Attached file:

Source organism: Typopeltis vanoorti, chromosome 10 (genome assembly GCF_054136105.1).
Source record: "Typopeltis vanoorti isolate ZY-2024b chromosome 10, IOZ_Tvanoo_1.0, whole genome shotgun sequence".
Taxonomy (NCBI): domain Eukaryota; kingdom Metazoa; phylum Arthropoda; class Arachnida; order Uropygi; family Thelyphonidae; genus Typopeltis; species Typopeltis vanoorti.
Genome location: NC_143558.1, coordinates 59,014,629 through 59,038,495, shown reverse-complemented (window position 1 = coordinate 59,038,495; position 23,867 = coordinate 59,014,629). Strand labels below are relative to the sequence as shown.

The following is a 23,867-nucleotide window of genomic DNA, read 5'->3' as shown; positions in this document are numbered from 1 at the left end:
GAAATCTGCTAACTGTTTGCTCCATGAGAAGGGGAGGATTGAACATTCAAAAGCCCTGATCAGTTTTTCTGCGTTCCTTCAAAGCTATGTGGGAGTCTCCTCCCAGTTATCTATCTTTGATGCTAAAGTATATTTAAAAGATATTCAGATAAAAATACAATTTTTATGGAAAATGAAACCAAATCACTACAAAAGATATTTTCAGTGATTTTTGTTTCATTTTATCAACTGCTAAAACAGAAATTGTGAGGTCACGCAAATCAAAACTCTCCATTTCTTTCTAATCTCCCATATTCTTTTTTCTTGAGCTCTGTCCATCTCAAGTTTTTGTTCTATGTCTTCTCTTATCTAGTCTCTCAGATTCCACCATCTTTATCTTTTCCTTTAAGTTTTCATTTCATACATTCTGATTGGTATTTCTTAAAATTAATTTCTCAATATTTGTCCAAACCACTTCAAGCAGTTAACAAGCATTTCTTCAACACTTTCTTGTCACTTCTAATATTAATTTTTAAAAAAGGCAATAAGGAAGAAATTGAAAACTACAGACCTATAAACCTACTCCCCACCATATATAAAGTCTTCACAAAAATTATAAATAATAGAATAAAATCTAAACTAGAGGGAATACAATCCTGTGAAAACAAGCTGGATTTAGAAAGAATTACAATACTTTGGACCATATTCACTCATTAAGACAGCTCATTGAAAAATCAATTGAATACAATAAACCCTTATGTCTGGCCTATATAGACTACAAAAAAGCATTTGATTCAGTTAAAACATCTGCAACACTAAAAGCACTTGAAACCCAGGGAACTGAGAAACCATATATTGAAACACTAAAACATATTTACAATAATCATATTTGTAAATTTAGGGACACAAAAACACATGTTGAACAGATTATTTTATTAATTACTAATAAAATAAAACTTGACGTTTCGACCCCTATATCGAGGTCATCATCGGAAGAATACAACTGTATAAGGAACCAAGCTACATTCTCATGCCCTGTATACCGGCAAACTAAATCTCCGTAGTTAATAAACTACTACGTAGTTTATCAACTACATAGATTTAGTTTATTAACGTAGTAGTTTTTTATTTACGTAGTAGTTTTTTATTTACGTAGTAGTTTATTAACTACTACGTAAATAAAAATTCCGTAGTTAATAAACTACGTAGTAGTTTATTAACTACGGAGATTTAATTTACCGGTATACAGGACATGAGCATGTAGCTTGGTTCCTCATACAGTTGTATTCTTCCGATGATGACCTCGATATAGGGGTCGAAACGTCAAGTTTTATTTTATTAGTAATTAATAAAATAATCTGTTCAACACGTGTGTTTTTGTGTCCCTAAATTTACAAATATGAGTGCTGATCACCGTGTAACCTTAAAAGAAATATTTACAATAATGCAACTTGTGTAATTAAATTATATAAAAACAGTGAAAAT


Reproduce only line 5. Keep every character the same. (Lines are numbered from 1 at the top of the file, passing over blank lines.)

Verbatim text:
The following is a 23,867-nucleotide window of genomic DNA, read 5'->3' as shown; positions in this document are numbered from 1 at the left end: